ARMENIA

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Aliases: L Sabatto Armenia concept was originally created in 1995 by L Sabatto on Bizarre Audio Arts,his independent noise-experimental oriented label. He has worked in several noise bands,zines,organizations and projects since 1986. Has played live in Ecuador (where he is from originally), Colombia and United States. He has produced around 250 releases on various formats.(cds,tapes,MD,vynil)

http://noiseweb.com/bizarreaudioarts/ http://users.cjb.net/bizzarreaudioarts/ http://www.noisemp3.com/artists/armenia http://www.discogs.com/artist/Armenia http://www.myspace.com/armenia http://www.youtube.com/watch?v=VwE97kx0QV0&feature=related http://www.youtube.com/watch?v=cPkZlPIW-LQ&feature=related http://www.youtube.com/watch?v=jU7pYvQzlCg&feature=related http://www.youtube.com/watch?v=Ici5QeD-pqo&feature=related http://www.youtube.com/watch?v=t7lRhqegBsM&feature=related

review Armenia + Cornucopia - Un Infierno Total (Sonora, RA-08, 2007)

Este trabajo conjunto entre dos de las más legendarias bandas de noise latinoamericano, el proyecto ecuatoriano Armenia y el dueto portorriqueño Cornucopia, se deja ver como parte del esfuerzo conjunto que ambos proyectos realizan en aras de mantener un sentido de unidad en la aún diminuta comunidad latina de noise. Ambos grupos ya son estandartes en la escena; Sabatto de Armenia ha venido trabajando en su proyecto desde principios de los noventas, siendo la primera banda latina en editar con RRR. Asimismo, la historia de Cornucopia, ya más familiar para los lectores de este blog, ha sido consistente al grado de haberles hecho acreedores de una impecable reputación como banda de importancia capital en el rubro del ruido internacional. Para esta colaboración, ambas partes se concentraron en la creación de intensos cuadros de ruido improvisado, astringente y corrosivo, las cuales fueron analizadas y operadas por Sabatto. Éste, a su vez, trabajó a sus anchas cortándolas, bifurcándolas, seleccionándolas y uniéndolas en una colosal pieza de setenta y cinco minutos, con subidas y declives de tensión, flujo y potencia que forjan una aleación sónica constantemente mutante en un dinamismo extremo. En "Un Infierno Total" no hay tierra firme. A diferencia de lo que ocurre en la mayor parte de los discos de harsh noise, aquí no hay un rasgo inamovible, un eje estático que sirva de ancla; el correr del ruido blanco es tan constante y veloz que deja al escucha fatalmente desprovisto de cualquier tipo de asidura. No hay más opción que la inmersión total en sus furiosas mareas. (S.S.)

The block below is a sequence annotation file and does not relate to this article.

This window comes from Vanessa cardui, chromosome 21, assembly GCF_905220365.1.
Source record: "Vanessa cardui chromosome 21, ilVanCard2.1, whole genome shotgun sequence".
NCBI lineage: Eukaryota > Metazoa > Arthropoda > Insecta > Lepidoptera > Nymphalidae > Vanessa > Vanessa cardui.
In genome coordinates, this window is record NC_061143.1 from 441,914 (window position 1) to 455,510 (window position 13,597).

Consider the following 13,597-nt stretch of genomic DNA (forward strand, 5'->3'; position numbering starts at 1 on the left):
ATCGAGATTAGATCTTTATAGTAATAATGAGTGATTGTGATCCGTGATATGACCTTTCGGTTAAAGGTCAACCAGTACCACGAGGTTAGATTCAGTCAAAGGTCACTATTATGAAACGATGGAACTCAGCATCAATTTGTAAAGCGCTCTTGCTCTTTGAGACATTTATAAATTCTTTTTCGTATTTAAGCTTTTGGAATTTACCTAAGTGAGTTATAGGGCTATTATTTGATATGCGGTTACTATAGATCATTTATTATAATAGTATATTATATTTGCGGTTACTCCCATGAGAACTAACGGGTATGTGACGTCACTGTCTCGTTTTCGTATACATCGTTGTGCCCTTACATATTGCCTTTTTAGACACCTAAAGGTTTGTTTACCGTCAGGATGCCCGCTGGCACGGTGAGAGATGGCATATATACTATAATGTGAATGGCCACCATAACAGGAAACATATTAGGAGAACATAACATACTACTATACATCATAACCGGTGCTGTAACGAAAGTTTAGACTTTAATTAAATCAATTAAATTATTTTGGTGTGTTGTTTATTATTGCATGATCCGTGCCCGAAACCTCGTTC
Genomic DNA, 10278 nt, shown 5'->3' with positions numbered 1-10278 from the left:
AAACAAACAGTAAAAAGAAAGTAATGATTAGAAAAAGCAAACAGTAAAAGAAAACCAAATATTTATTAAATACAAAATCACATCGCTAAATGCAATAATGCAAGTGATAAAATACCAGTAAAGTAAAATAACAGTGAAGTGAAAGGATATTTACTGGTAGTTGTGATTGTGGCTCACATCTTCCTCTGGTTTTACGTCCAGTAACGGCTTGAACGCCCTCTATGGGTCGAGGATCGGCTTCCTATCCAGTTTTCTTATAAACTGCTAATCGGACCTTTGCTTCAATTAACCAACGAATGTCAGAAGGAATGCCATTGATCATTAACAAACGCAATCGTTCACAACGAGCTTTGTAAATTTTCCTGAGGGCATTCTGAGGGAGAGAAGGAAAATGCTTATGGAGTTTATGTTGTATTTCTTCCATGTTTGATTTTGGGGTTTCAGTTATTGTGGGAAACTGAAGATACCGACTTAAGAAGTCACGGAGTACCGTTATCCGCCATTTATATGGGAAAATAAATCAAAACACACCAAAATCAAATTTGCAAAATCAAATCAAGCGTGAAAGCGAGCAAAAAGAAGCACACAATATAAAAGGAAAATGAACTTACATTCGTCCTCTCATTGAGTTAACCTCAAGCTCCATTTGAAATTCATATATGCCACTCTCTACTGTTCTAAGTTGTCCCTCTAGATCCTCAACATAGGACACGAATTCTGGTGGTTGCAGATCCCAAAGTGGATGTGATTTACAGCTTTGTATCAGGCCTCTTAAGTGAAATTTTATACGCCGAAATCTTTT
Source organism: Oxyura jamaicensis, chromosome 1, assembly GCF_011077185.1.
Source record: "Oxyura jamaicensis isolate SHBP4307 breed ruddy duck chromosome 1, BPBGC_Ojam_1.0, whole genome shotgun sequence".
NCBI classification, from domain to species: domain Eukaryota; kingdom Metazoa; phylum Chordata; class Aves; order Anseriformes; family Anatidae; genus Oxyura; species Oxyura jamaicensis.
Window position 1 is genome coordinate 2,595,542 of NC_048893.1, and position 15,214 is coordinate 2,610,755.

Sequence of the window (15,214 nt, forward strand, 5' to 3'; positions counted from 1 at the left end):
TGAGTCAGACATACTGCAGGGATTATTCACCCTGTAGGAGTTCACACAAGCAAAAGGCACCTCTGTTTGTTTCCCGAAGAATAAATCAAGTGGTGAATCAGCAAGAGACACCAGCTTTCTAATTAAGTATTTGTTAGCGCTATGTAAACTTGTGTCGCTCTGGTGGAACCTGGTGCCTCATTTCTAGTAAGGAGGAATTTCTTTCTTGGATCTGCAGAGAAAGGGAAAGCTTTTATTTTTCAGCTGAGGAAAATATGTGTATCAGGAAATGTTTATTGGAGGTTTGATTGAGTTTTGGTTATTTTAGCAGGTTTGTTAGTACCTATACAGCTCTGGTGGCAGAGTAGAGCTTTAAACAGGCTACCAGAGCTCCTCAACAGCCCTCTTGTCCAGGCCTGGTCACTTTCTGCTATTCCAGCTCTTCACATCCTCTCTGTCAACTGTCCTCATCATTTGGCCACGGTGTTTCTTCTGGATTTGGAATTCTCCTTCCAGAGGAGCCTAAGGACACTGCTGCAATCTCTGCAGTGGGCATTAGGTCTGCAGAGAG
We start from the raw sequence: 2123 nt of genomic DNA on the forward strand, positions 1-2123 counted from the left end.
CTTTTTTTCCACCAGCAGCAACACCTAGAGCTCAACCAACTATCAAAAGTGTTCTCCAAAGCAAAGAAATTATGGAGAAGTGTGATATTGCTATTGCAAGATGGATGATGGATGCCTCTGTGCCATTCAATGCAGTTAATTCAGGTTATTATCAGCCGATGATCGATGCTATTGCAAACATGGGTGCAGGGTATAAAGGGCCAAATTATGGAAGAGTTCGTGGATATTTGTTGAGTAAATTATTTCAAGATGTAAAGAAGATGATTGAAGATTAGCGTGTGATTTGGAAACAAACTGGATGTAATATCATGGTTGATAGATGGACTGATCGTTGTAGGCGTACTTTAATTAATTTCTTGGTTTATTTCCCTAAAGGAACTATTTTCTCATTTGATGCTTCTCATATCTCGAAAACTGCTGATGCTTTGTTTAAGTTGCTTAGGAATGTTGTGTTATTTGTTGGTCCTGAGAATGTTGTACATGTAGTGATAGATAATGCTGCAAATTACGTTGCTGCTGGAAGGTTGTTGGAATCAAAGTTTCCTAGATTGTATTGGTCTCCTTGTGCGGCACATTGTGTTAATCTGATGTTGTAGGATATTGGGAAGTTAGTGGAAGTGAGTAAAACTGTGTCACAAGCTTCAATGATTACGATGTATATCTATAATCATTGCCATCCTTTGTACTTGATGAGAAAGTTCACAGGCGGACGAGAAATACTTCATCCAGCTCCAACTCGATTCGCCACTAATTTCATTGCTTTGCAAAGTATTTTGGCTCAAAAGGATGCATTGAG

Emil Beaulieau / Armenia - Split Artist: Emil Beaulieau / Armenia Release: Split Label: Bizarre Audio Arts Year: 2003 Format: CDr Tracks: 2 TRT: 70:44

Bizarre Audio Arts and Armenia himself are known for split releases. Armenia has released splits with artists such as Government Alpha, Stimbox, and Pain Jerk, to name a few. This split release with Emil Beaulieau is perhaps one of the best. There are only two tracks to the disc; Armenia's long 33 minute piece and Rons 37 minute live take consisting of three compositions. For general notes, Emil Beaulieau's live take was recorded by Andy Panicsville.

Emil Beaulieau's track, basically untitled, is a perfect example of how I imagine one of his live shows should sound like. I never, and probably will never get to see Ron play live, but this track takes me back three years in Chicago watching Ron dance with his machines, tickle the crowds ears, and gyrate his hips with the rotating sounds of his soft metal sounding loops. Throughout the live performance there are a lot of explosive crashes with scraping loops hiding in the background, sometimes the crashes are so loud that the PA cuts out, as noted by Ron himself. The only thing bad about this recording is the one "fan" that seems to be right next to the recording mic. After one of Ron's compositions is over it sounds as if the guy is sitting right next to you. "Yaaaaaaa-hoooooooooooooooo!"

Armenia's track, Los Ojos del Lobo, starts out right away tearing your eardrums and pulling veins out of your skull. Blistering scratches are rippled in high pitch frequencies and low bass rumbles are prevalent. This is only the first bit though. The track then switches to a very tactical click play of tweaks and hits, and then it starts with the vocal tone of Armenia, Armenia, Armenia, Armenia, that repeats over the first 15 minutes on the track. There are a few long breaks from this voice but there is always gashing sounds throughout. When the voice does appear it speeds up, slows down, pitches high and low and is done very effectively, like a techno beat almost. It doesn't take anything away from the track and is great as just good background filler. The last 15 minutes of this track are awesome with this one loop that carries a lot of bass to hit. I don't even get the feeling that this track is this long, and that's a good thing.

The artwork is a simple cardboard sleeve with a picture of a couple that looks like it straight out of an LP print from Grease. The CDr is blank with no print, not even text from a black marker indicating what release this is, so don't separate the two. Armenia's track is defiantly more heavy hitting than Ron's is, but I think Ron had more fun